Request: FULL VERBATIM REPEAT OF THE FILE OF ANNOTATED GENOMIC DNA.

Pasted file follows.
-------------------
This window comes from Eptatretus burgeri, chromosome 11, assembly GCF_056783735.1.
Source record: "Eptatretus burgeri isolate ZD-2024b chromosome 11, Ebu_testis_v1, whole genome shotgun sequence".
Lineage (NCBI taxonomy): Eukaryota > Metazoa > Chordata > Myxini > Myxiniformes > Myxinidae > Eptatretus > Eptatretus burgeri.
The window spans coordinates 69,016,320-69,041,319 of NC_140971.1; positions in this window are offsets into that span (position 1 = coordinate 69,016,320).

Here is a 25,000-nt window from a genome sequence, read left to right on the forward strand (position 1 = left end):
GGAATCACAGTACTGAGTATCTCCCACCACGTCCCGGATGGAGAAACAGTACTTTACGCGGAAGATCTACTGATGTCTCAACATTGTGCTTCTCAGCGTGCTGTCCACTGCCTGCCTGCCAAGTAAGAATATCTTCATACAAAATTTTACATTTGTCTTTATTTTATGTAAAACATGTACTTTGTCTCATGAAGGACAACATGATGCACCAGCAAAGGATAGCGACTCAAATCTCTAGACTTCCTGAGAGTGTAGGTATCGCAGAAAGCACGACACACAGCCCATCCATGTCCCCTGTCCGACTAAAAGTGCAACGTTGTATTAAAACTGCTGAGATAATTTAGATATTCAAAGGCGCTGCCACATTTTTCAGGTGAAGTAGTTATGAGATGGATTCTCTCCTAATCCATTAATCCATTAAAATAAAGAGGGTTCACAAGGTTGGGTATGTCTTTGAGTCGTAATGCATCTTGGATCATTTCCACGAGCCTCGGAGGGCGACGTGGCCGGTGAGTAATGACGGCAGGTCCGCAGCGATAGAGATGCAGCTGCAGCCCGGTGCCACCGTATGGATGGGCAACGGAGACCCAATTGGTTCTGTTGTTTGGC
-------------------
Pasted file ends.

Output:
This window comes from Eptatretus burgeri, chromosome 11, assembly GCF_056783735.1.
Source record: "Eptatretus burgeri isolate ZD-2024b chromosome 11, Ebu_testis_v1, whole genome shotgun sequence".
Lineage (NCBI taxonomy): Eukaryota > Metazoa > Chordata > Myxini > Myxiniformes > Myxinidae > Eptatretus > Eptatretus burgeri.
The window spans coordinates 69,016,320-69,041,319 of NC_140971.1; positions in this window are offsets into that span (position 1 = coordinate 69,016,320).

Here is a 25,000-nt window from a genome sequence, read left to right on the forward strand (position 1 = left end):
GGAATCACAGTACTGAGTATCTCCCACCACGTCCCGGATGGAGAAACAGTACTTTACGCGGAAGATCTACTGATGTCTCAACATTGTGCTTCTCAGCGTGCTGTCCACTGCCTGCCTGCCAAGTAAGAATATCTTCATACAAAATTTTACATTTGTCTTTATTTTATGTAAAACATGTACTTTGTCTCATGAAGGACAACATGATGCACCAGCAAAGGATAGCGACTCAAATCTCTAGACTTCCTGAGAGTGTAGGTATCGCAGAAAGCACGACACACAGCCCATCCATGTCCCCTGTCCGACTAAAAGTGCAACGTTGTATTAAAACTGCTGAGATAATTTAGATATTCAAAGGCGCTGCCACATTTTTCAGGTGAAGTAGTTATGAGATGGATTCTCTCCTAATCCATTAATCCATTAAAATAAAGAGGGTTCACAAGGTTGGGTATGTCTTTGAGTCGTAATGCATCTTGGATCATTTCCACGAGCCTCGGAGGGCGACGTGGCCGGTGAGTAATGACGGCAGGTCCGCAGCGATAGAGATGCAGCTGCAGCCCGGTGCCACCGTATGGATGGGCAACGGAGACCCAATTGGTTCTGTTGTTTGGC